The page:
Words: Anne Schauffer | Image: Shutterstock
On the list of must-haves for any retiree will always be on-site care facilities. Retirees need to ask the right questions, and ensure they’re getting what they need… and are paying for.
Generally speaking, the medical care, nursing staff and management are outsourced to professional service providers such as MyCare and TotalCare, but equally, there’s a greater focus on in-home care.
It’s not only believed to be a healthier option for residents to remain in their homes while cared for – retaining that all-important independence – but it’s obviously less costly for the developer and therefore the residents.
Leigh-Anne Aitken is a director at MyCare and is well aware of the care concerns of retirees, in particular as to when or whether care facilities will be built. “We don’t believe in a frail-care centre per se, but the option to have home-based care, overseen by a registered nurse based in the care centre. The care centre is much smaller than traditional frail care, but we have doctor’s consulting rooms, where, for example, an audiologist visits one day a week.”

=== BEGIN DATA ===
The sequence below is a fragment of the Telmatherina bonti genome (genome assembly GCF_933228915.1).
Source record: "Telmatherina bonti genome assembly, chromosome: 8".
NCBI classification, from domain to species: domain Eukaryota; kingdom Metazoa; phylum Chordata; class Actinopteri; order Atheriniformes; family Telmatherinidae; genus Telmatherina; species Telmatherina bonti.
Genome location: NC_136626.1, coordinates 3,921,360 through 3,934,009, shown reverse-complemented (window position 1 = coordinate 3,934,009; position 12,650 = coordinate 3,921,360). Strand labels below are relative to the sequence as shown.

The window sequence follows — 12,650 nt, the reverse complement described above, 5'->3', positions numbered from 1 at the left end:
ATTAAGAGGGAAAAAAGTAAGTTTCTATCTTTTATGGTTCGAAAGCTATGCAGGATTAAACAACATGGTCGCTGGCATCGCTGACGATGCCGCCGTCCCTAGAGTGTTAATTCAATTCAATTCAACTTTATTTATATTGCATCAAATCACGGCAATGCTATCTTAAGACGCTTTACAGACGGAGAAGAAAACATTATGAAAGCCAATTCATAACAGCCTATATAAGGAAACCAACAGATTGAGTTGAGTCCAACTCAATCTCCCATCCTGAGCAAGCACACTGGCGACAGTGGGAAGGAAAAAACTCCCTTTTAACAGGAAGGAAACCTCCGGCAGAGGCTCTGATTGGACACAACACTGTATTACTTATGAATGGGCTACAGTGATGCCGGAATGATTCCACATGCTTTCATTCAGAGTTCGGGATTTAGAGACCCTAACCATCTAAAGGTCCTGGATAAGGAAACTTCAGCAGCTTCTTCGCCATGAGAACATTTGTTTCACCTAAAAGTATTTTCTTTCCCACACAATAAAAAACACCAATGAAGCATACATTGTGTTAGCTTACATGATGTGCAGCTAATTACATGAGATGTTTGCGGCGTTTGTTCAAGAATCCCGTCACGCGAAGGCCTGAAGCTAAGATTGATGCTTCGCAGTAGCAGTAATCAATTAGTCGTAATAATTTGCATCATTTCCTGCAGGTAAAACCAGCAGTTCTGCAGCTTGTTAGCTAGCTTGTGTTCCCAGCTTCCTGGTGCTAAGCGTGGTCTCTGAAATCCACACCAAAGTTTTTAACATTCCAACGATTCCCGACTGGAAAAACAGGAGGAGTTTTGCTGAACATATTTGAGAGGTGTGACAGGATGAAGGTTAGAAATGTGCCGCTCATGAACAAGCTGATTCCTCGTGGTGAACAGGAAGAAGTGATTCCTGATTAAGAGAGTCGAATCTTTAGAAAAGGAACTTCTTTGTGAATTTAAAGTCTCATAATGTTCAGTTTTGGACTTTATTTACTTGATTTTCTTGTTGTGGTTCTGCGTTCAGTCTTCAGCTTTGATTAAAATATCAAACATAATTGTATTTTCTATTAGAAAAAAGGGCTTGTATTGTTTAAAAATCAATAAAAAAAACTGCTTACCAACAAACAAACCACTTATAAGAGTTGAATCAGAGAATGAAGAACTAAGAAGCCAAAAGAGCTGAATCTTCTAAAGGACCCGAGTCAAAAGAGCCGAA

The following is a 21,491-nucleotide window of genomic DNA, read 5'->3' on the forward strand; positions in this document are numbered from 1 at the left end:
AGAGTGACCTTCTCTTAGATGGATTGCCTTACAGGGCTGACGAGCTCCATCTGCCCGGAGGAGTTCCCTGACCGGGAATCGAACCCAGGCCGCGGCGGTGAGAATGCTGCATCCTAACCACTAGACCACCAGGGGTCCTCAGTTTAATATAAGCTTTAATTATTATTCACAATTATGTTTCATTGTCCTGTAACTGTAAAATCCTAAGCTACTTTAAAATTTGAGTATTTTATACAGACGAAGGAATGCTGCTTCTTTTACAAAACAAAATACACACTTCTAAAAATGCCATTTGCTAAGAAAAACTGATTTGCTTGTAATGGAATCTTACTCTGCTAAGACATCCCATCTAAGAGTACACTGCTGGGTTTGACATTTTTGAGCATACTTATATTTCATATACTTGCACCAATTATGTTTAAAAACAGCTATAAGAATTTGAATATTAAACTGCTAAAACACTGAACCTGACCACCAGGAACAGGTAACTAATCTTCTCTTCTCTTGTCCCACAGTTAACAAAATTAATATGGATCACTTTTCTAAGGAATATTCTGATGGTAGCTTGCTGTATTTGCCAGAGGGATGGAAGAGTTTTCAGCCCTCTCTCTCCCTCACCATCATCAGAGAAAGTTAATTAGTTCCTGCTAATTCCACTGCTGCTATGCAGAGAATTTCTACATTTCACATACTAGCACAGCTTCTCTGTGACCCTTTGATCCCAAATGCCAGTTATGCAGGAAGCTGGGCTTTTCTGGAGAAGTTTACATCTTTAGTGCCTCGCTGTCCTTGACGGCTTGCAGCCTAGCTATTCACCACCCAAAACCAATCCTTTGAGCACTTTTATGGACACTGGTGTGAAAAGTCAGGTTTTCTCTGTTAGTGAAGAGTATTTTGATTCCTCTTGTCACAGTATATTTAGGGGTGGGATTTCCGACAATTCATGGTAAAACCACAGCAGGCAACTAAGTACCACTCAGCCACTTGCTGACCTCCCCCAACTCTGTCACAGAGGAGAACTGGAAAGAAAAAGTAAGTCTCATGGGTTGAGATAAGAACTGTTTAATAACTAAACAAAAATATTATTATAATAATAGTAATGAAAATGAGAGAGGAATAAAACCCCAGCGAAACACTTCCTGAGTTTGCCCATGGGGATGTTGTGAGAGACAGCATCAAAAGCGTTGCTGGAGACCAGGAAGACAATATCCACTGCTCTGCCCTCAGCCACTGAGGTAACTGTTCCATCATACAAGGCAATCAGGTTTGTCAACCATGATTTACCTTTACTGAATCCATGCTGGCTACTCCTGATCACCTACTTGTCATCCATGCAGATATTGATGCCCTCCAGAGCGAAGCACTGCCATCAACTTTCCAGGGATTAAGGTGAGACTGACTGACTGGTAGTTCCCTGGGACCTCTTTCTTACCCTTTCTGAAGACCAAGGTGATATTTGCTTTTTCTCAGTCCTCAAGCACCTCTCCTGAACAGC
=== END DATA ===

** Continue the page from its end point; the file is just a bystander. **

Accessible medical facilities for all
It’s also making good financial sense for developments to have on-site medical facilities which are available to those outside of the retirement development.
It’s impossible to predict the care needs of residents at any one time, so allowing others to access the facilities – while prioritising residents’ care – certainly spreads the financial load.
And then there are developments which provide full medical care. Here you’ll get everything from frail-care units and assisted-living units, to specialised Alzheimer and dementia care and nurses on 24-hour call.
For many retirement villages, the ability for a retiree to be able to call for medical assistance is standard.
Preventative health care
For many, health-promoting facilities are important. Whether it’s long boardwalks through nature, cycling and hiking routes, yoga, gym or swimming pools – these matter.
Particularly today, when developments are billed for over 50s and over 55s, who are relatively young people with many years of good health ahead of them – they want facilities in which to ensure that longevity.